Demons In Judaism
Aggadah (Aramaic אַגָּדָה: tales, lore; pl. aggadot or (Ashkenazi) aggados; also known as aggad or aggadh) refers to the homiletic and non-legalistic exegetical texts in the classical rabbinic literature of Judaism, particularly as recorded in the Talmud and Midrash. In general, Aggadah is a compendium of rabbinic homilies that incorporates folklore, historical anecdotes, moral exhortations, and practical advice in various spheres, from business to medicine.
In terms of etymology, the cognate Hebrew: הַגָּדָה, means "telling", while the Aramaic root אגד (as well as נגד from which אגדה may arise) has the dual implication of “expanding” / “drawing out” and “binding” / “drawing in”. Correspondingly, the Aggadah may be seen as those teachings which communicate Rabbinic traditions to the reader, simultaneously expanding their understanding of the text, while strengthening their religious experience and spiritual connection. The root also has the meaning "flow", and here relates to the transmission of ideas.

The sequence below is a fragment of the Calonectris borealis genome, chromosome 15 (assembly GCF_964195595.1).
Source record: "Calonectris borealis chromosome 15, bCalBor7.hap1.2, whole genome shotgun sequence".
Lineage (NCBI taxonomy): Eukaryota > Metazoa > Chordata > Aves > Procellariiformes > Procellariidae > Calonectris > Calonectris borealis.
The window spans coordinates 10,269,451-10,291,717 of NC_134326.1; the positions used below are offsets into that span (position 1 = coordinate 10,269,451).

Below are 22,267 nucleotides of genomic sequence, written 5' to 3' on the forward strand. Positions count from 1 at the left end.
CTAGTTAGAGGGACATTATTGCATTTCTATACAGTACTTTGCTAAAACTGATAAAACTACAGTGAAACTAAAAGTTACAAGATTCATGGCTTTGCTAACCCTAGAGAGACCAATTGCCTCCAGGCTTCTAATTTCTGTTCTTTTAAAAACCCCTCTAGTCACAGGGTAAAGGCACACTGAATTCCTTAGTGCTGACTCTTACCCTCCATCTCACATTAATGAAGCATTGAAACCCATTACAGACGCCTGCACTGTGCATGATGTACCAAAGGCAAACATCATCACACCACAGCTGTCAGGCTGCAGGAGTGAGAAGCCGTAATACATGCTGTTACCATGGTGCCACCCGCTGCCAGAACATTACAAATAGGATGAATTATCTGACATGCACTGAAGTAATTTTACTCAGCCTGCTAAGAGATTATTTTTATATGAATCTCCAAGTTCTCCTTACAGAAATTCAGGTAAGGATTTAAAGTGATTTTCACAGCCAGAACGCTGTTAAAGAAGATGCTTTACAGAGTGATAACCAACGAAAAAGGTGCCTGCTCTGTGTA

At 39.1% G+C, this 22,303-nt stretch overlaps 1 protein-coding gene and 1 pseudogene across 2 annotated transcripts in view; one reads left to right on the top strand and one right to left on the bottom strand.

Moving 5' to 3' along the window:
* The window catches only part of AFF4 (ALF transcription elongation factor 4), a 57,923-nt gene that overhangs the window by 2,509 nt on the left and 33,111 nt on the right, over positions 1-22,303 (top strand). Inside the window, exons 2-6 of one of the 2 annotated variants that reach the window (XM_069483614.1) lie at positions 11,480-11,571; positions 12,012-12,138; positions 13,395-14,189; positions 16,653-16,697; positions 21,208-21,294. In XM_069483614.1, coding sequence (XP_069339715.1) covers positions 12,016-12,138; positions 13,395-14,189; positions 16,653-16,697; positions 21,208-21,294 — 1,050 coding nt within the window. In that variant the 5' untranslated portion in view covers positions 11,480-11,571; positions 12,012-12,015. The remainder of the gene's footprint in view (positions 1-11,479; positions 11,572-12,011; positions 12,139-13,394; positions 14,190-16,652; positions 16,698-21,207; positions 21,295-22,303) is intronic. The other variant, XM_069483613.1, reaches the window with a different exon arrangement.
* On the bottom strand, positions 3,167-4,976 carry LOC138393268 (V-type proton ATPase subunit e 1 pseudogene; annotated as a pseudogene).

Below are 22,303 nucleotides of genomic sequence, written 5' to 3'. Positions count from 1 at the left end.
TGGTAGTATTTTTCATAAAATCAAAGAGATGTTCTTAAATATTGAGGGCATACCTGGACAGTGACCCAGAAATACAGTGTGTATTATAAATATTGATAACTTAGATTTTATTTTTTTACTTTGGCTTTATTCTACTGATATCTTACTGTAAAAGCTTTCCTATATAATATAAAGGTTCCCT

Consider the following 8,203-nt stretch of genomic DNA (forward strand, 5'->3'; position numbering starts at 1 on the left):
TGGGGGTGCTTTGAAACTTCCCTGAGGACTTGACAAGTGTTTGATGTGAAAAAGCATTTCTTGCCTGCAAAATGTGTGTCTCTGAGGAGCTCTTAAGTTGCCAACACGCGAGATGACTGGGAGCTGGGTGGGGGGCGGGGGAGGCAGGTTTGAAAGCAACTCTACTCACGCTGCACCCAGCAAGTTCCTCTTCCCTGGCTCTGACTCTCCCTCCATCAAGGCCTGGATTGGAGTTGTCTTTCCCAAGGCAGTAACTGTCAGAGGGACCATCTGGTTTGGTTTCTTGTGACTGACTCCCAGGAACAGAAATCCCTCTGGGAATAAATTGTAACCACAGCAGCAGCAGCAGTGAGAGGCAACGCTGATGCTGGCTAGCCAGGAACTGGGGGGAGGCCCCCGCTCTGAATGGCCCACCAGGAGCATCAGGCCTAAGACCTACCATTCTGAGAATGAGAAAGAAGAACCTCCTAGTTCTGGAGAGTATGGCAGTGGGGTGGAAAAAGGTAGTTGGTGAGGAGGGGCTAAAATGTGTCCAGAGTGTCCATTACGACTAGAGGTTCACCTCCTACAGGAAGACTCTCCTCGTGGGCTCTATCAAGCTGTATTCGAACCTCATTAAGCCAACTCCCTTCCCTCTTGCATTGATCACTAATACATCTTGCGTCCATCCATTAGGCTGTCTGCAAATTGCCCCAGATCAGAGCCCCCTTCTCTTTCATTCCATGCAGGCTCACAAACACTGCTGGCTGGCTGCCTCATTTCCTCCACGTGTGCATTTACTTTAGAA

Famous quotes containing the words demons and/or judaism:
“Then Jesus called the twelve together and gave them power and authority over all demons and to cure diseases, and he sent them out to proclaim the kingdom of God and to heal.”
—Bible: New Testament, Luke 9:1,2.
“Christianity is the religion of melancholy and hypochondria. Islam, on the other hand, promotes apathy, and Judaism instills its adherents with a certain choleric vehemence, the heathen Greeks may well be called happy optimists.”
—Franz Grillparzer (17911872)